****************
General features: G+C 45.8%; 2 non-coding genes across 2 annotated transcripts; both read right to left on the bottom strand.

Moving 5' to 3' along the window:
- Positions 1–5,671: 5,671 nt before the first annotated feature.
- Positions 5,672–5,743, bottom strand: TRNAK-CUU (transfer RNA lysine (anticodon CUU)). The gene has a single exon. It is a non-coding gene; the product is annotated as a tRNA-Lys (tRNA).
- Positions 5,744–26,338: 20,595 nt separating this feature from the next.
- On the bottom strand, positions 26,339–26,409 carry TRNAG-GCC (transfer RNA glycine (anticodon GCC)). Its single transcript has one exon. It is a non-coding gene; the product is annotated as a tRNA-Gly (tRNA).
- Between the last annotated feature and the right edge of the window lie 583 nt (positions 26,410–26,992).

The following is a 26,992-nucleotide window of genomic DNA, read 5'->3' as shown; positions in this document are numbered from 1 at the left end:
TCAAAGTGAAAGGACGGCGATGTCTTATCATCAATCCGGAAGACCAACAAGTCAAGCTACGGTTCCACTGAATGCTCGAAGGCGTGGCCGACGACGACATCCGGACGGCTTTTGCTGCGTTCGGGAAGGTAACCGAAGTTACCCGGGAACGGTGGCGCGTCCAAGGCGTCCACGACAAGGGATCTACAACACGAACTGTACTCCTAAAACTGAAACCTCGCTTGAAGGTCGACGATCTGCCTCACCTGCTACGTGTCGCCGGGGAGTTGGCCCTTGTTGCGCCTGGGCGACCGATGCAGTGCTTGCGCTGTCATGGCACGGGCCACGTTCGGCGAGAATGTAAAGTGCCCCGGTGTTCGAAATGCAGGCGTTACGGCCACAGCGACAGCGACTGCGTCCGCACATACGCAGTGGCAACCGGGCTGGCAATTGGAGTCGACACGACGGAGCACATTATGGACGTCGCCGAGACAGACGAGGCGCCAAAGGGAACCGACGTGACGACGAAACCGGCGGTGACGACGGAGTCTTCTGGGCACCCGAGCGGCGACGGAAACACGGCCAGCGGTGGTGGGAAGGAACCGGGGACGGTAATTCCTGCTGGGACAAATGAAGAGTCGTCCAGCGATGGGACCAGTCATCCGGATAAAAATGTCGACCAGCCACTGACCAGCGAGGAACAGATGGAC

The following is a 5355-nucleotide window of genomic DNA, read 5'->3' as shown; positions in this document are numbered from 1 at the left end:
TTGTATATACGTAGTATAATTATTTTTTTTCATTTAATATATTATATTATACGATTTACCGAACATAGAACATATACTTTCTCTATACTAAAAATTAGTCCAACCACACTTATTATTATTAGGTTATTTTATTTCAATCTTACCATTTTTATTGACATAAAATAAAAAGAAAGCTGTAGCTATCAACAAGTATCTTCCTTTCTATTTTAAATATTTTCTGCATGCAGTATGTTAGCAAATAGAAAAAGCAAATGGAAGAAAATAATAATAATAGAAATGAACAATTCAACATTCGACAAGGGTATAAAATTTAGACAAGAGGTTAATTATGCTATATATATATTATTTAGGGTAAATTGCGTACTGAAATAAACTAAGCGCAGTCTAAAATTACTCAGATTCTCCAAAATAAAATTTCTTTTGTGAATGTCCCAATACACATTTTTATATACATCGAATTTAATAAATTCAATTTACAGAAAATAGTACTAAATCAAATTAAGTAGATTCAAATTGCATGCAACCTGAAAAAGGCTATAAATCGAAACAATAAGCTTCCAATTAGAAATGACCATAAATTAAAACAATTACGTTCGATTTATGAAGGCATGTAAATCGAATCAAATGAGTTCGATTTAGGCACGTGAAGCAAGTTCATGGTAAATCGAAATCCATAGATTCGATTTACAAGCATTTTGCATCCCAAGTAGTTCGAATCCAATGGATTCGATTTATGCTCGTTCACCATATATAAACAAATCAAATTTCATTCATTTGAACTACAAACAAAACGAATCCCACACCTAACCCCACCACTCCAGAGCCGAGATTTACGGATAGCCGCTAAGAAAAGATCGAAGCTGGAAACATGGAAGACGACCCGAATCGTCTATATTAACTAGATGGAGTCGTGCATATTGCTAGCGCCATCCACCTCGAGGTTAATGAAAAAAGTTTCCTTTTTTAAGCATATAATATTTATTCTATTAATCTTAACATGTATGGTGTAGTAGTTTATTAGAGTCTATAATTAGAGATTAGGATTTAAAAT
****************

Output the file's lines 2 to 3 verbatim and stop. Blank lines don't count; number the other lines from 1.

Moving 5' to 3' along the window:
- Positions 1–5,671: 5,671 nt before the first annotated feature.